Mainstream media is a term and abbreviation used to refer collectively to the various large mass news media that influence many people, and both reflect and shape prevailing currents of thought. The term is used to contrast with alternative media which may contain content with more dissenting thought at variance with the prevailing views of mainstream sources.
The term is often used for large news conglomerates, including newspapers and broadcast media, that underwent successive mergers in many countries. The concentration of media ownership has raised concerns of a homogenization of viewpoints presented to news consumers. Consequently, the term mainstream media has been widely used in conversation and the blogosphere, sometimes in oppositional, pejorative or dismissive senses, in discussion of the mass media and media bias.
The advent of the internet allowed the expression of a more diverse or alternative viewpoint which may contrast to mainstream media, to the point where the term mainstream media is seen in pejorative terms.
Lamestream media is a common pejorative alternative. Sarah Palin referred to "lamestream media," notably around 2009 during her participation in the Tea Party Express, in the context of what she perceived as media misrepresentation of the Tea Party movement.
In the United States, movie production is known to have been dominated by major studios since the early 20th century; before that, there was a period in which Edison's Trust monopolized the industry. In the early twenty-first century the music and television industries was subject to media consolidation, with Sony Music Entertainment's parent company merging their music division with Bertelsmann AG's BMG to form Sony BMG, and Tribune's The WB and CBS Corp.'s UPN merging to form The CW. In the case of Sony BMG there existed a "Big Five", later "Big Four", of major record companies, while The CW's creation was an attempt to consolidate ratings and stand up to the "Big Four" of American network (terrestrial) television (although the CW was actually partially owned by one of the Big Four in CBS). In television, the vast majority of broadcast and basic cable networks, over a hundred in all, are controlled by eight corporations: Fox Corporation, The Walt Disney Company (which includes the ABC, ESPN, FX and Disney brands), National Amusements (which owns ViacomCBS), Comcast (which owns NBCUniversal), AT&T (which owns WarnerMedia), Discovery, Inc., E. W. Scripps Company, Altice USA, or some combination thereof.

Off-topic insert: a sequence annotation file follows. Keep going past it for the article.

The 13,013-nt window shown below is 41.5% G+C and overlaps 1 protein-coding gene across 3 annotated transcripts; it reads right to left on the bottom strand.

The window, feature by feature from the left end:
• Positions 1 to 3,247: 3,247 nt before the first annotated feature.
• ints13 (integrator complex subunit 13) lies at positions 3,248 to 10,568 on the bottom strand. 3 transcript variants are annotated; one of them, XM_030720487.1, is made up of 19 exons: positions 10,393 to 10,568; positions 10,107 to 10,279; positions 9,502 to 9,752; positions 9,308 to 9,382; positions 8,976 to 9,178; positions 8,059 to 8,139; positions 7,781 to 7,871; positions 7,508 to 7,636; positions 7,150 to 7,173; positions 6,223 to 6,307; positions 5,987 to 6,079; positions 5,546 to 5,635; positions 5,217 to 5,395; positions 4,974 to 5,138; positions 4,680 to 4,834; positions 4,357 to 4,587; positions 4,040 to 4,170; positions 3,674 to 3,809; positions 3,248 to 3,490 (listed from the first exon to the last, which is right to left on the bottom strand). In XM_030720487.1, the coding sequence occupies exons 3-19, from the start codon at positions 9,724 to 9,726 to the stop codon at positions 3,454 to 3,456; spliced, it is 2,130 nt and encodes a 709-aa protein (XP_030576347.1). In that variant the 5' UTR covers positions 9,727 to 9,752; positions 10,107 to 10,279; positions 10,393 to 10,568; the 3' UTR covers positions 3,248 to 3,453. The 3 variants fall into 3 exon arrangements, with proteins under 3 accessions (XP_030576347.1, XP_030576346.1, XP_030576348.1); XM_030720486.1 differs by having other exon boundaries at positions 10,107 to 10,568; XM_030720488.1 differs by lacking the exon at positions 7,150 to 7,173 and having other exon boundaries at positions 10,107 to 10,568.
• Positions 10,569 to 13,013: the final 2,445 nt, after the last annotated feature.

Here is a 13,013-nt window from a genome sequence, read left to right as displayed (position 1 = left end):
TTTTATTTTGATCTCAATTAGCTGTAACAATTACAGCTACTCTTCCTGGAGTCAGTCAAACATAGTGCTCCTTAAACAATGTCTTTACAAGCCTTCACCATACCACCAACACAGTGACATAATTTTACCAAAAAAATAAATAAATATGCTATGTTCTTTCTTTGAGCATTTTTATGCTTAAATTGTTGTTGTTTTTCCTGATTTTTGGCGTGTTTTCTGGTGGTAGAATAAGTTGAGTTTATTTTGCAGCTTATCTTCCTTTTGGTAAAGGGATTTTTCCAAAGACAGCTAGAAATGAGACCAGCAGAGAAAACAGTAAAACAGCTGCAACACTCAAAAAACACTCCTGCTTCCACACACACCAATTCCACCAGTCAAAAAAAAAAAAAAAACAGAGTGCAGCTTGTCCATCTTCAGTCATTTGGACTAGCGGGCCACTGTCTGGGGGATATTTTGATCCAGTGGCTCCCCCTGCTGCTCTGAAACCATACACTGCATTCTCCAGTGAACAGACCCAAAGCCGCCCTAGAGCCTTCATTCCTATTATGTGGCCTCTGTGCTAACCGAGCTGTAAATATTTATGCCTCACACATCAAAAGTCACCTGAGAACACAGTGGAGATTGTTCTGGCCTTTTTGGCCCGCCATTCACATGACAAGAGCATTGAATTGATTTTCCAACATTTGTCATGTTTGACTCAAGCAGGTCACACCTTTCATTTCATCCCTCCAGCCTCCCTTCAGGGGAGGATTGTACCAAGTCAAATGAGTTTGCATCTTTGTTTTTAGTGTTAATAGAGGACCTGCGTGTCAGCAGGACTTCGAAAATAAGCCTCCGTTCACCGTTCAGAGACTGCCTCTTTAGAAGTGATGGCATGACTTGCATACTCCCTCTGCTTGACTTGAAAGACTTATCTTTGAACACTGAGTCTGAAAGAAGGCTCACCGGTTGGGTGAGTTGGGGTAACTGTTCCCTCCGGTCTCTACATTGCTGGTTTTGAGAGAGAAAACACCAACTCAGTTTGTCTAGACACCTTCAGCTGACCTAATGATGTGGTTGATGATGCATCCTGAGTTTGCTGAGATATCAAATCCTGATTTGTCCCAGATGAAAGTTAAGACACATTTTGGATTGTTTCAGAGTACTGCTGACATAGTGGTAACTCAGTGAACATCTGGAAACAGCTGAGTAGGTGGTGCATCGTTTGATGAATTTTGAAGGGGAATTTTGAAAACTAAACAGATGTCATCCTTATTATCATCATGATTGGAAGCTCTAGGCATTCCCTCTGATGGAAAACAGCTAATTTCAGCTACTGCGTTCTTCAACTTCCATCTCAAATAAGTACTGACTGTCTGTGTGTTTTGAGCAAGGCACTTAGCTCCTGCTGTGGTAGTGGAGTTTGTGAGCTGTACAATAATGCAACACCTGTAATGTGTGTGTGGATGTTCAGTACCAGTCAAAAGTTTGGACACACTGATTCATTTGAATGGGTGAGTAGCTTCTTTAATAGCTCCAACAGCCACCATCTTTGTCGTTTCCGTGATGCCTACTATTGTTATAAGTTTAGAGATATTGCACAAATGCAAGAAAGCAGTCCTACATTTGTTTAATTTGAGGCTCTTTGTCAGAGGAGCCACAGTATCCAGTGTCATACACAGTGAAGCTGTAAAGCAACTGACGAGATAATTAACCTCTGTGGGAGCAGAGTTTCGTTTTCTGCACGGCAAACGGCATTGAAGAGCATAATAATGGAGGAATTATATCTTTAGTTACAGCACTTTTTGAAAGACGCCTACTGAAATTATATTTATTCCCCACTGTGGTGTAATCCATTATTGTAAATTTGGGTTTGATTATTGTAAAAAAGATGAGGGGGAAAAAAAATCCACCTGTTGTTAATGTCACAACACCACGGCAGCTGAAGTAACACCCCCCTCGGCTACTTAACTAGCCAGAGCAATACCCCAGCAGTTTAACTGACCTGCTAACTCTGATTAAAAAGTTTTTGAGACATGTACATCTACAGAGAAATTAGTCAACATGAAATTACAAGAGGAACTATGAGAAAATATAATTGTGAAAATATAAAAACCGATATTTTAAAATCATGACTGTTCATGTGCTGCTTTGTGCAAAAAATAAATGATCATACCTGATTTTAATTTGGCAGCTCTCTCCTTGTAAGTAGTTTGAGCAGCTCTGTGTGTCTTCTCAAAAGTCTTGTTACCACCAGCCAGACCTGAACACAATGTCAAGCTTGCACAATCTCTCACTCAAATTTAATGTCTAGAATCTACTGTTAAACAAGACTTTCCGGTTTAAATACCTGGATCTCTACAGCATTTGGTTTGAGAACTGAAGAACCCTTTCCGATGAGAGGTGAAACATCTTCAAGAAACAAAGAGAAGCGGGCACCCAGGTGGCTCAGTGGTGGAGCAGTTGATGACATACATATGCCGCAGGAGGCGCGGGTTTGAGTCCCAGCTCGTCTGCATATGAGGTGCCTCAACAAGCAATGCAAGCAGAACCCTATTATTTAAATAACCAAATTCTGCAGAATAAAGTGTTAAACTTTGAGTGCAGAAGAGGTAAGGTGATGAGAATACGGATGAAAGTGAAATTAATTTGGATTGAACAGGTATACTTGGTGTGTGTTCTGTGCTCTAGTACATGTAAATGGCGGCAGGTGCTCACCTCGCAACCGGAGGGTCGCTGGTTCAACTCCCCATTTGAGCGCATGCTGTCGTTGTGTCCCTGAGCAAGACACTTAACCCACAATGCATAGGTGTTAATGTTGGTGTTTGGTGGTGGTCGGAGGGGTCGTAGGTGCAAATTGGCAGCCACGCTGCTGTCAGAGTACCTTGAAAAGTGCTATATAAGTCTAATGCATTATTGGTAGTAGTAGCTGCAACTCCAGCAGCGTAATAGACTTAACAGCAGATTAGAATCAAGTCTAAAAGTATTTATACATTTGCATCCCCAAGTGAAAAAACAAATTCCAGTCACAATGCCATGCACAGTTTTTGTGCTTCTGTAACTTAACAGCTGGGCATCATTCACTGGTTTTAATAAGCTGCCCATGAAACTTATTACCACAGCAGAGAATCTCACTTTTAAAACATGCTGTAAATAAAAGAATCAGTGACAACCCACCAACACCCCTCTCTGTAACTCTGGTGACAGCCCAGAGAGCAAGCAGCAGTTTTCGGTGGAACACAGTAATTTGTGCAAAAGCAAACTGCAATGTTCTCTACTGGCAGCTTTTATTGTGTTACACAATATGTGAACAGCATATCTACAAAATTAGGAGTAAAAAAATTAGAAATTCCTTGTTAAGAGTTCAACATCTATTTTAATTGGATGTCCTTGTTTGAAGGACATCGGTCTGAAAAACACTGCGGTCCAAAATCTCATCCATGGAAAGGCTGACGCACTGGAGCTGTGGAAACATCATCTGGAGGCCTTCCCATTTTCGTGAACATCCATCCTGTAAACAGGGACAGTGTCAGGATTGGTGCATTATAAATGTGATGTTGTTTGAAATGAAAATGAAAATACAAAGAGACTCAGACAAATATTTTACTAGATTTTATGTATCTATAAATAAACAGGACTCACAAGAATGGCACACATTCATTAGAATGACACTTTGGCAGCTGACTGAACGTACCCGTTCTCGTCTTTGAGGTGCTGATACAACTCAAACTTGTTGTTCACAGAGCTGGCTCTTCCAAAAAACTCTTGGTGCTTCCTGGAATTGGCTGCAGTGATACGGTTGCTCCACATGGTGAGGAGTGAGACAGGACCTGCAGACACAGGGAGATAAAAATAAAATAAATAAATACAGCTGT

Media mergers and concentration in the United States
Over time the rate of media mergers has increased, while the number of media outlets has also increased. This has resulted in a higher concentration of media ownership, with fewer companies owning more media outlets.
Some critics, such as Ben Bagdikian, assailed concentration of ownership, arguing that large media acquisitions limit the information accessible to the public. Other commentators, such as Ben Compaine and Jack Shafer, find Bagdikian's critique overblown. Shafer noted that U.S. media consumers have a wide variety of news sources, including independent national and local sources. Compaine argues that, based on economic metrics such as the Herfindahl-Hirschman Index, the media industry is not very highly concentrated and did not become more concentrated during the 1990s and early 2000s. Compaine also points out that most media mergers are not purely acquisitions, but also include divestitures.
The "Big five"
American public distrust in the media
A 2019 Gallup poll found that Americans remain largely mistrustful of the mass media. Between 2017 and 2019, 41%-45% of respondents have had "a great deal" or "fair amount" of trust in newspapers, television and radio to report the news "fully, accurately and fairly." Distrust had increased since the mid 2010s when Americans were already more negative about the media than they had been before 2004.